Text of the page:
A content strategy that doesn’t consider the needs and wants of your audiences isn’t really a content strategy at all. To create a content strategy that’s actually useful, you need to think about the relationship between your content, your business goals, and the user experience. How can your content help you deliver on both experience and your goals? And furthermore, what does this experience need to look like? According to our Connectivity Report research, a good customer experience must first and foremost be relevant. So, how can you use your content to create relevant experiences for your audiences that help you achieve your business goals?
Before you can begin to document your content strategy, you must go back to the buying journey. By mapping where your customers are and where they are headed, you can figure out what content to create, how often, and at where to deliver it. With these insights in mind, put together a content strategy that outlines your goals, audiences, and how you’ll reach them.
3. Involve machines and humans
Technology doesn’t only help you deliver personalization at scale. It helps you understand if you’re delivering the right messages and content to the right people. Analyze the data from your platforms to determine where you’re losing or winning attention, and what content resonates with whom. But, don’t rely on one data stream to guide all of your marketing decisions. Review platform analytics from multiple sources, looking at different types of data across multiple channels. And, if it seems too good to be true, it probably is! So, dig deeper.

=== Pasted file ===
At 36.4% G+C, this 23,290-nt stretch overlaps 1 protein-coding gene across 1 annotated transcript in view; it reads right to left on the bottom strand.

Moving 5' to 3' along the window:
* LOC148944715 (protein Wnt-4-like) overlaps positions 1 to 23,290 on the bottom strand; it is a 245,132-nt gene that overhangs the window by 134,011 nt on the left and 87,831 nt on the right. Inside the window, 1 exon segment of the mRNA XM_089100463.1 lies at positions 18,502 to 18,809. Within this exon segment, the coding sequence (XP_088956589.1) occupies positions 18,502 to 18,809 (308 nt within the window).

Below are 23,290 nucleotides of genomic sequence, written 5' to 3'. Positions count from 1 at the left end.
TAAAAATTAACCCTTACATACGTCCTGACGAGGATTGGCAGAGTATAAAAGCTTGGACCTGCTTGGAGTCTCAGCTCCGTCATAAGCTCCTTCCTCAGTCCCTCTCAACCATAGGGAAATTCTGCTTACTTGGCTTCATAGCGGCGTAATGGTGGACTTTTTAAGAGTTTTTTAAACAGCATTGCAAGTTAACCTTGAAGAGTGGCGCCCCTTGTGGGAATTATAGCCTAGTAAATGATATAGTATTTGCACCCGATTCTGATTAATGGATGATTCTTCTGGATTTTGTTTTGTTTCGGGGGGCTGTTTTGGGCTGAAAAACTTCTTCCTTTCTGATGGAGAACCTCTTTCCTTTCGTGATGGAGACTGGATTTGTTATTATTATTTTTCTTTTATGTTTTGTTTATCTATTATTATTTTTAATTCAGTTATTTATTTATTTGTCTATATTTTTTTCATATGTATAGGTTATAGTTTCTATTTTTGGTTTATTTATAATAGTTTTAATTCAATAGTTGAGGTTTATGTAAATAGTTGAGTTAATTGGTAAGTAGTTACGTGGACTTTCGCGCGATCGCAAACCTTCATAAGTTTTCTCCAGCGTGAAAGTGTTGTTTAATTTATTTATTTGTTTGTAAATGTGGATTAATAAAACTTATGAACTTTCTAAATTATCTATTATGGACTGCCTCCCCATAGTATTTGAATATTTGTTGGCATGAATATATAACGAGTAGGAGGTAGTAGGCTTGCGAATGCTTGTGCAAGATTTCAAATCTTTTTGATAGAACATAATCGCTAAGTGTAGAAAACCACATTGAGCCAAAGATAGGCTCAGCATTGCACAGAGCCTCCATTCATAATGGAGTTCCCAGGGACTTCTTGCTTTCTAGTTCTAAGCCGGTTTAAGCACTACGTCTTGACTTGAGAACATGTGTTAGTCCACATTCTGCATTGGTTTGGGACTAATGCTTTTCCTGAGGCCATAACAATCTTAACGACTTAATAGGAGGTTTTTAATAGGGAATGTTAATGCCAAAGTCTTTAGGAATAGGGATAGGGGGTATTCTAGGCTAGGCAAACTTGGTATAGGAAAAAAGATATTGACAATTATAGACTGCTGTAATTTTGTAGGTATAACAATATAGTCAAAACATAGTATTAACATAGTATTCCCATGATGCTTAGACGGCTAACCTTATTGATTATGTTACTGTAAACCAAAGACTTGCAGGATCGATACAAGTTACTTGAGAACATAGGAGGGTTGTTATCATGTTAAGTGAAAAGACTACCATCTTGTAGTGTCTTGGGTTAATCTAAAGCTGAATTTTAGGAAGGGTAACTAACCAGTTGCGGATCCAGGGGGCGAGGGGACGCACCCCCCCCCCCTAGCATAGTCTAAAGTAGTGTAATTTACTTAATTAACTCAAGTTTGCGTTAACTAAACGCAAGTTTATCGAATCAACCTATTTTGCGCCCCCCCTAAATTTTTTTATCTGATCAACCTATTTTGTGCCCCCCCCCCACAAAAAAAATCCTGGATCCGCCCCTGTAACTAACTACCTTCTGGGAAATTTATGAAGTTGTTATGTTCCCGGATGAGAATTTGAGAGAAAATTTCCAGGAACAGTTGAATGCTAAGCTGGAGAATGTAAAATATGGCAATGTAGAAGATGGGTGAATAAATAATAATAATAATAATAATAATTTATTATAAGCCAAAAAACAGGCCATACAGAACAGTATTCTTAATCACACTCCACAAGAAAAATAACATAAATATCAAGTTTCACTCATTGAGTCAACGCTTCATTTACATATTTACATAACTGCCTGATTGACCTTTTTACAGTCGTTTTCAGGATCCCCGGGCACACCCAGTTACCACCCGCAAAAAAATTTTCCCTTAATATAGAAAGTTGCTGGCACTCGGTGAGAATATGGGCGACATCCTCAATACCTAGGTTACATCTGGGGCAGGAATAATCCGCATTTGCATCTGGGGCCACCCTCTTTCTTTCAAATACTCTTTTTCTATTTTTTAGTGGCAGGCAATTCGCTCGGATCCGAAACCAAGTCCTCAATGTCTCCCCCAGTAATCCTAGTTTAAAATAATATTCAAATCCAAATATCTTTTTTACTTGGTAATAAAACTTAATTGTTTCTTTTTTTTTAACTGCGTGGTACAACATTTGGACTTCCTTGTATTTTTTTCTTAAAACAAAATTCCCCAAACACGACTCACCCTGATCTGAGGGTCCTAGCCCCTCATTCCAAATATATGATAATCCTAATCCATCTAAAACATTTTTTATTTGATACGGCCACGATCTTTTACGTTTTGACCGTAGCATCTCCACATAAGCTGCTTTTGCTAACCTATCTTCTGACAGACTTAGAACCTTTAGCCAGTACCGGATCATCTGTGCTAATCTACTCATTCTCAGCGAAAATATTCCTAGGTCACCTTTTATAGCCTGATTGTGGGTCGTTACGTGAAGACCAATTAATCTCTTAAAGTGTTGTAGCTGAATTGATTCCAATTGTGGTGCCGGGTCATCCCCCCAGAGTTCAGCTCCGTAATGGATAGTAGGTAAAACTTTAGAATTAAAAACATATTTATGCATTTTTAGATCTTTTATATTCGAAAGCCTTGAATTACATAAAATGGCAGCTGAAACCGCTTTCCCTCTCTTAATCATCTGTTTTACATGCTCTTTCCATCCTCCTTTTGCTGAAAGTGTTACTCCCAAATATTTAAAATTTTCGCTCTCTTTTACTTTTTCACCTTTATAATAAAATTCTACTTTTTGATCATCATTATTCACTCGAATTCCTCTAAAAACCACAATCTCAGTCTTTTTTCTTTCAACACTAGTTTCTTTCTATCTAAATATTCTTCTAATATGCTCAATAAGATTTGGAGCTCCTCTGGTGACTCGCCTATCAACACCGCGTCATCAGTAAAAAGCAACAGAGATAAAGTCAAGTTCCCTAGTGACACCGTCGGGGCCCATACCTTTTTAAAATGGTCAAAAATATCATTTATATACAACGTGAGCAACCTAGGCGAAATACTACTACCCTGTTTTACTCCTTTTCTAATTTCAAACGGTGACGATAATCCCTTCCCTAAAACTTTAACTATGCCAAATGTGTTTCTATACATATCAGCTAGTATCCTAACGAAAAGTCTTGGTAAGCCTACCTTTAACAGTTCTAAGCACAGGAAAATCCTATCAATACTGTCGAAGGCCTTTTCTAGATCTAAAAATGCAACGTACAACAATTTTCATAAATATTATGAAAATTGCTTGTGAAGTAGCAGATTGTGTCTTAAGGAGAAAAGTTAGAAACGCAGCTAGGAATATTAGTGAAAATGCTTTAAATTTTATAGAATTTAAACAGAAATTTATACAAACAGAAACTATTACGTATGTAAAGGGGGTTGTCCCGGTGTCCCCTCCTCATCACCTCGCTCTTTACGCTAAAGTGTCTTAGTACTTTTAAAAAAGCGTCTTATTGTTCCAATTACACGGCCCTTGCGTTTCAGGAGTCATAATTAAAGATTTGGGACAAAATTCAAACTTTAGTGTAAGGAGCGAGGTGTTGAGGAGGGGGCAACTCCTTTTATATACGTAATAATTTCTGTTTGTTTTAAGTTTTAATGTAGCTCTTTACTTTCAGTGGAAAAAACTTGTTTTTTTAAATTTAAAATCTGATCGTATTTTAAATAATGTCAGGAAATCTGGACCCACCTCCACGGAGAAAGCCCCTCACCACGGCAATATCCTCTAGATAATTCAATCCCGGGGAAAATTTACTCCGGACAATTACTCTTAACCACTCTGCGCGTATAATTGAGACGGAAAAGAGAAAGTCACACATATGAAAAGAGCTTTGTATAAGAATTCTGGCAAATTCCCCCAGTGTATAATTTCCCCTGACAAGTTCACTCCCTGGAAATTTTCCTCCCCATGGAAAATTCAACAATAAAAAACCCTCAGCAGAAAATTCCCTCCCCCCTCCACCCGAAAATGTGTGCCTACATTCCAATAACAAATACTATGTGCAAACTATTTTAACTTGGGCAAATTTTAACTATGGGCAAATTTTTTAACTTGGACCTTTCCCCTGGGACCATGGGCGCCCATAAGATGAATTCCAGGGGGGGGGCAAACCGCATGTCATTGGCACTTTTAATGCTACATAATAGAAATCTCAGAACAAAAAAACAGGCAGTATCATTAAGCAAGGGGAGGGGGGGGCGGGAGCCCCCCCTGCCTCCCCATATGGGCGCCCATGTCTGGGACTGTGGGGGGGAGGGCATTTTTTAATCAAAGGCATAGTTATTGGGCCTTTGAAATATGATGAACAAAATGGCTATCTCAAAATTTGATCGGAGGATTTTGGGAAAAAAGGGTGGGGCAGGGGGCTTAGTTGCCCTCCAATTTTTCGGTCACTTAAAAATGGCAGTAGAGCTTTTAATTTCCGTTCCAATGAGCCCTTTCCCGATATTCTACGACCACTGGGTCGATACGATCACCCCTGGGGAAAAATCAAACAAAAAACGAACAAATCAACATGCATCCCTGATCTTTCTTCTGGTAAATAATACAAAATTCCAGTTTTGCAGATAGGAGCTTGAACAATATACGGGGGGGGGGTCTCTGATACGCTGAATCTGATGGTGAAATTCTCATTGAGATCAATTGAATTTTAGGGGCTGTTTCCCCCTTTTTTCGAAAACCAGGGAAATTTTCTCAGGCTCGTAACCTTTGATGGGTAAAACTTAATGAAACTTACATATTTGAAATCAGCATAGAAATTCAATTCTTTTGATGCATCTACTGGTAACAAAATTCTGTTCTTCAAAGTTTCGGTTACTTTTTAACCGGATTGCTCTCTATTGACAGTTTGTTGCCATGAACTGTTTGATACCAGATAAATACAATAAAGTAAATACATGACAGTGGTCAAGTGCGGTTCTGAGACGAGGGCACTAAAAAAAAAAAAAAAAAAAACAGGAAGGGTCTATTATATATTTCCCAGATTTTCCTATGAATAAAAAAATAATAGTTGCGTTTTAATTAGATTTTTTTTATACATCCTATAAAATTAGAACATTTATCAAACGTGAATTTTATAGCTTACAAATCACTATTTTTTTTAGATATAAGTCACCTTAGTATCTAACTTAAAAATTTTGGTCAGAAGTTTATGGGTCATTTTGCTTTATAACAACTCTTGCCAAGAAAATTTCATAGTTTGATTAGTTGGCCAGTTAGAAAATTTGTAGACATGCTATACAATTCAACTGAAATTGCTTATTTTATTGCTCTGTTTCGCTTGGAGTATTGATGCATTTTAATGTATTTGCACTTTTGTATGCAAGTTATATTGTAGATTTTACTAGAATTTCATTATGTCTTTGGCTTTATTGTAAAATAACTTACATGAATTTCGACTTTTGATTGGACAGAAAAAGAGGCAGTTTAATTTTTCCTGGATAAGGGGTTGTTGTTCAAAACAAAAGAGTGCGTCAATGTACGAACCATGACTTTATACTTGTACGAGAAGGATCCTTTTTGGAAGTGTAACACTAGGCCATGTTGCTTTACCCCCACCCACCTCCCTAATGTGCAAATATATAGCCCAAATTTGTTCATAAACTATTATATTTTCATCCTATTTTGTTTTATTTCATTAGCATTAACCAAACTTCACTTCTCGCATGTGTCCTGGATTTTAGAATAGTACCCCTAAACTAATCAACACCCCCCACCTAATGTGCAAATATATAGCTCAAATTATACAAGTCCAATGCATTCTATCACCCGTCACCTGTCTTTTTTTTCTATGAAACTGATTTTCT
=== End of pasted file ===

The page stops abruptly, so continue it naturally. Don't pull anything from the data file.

Anecdotal data can also help. Use it to validate your assumptions or to prove or disprove conclusions you’ve drawn from quantitative data. And, while hard data is critical in guiding your personalization efforts, you also need to involve a human element. Listen to both positive and negative feedback from your audiences. Talk to your teams about what they are hearing from persona groups. And, always revisit and update your personas and strategies based on what you learn along the way. Nothing is set in stone!
Is ignorance really bliss?
Creating quality content that’s on brand is challenging on its own, but bringing your customer into the mix makes it even harder. And, as much as you know that personalization is a key element in creating relevant, positive customer experiences, it’s more important to get it right. Take it step-by-step. Lay the groundwork and do your homework. Work up to a level of personalization that your customers need. And, always (always!) question if you’re headed down the right path. Because believing you’re achieving personalization is far different from actually achieving it.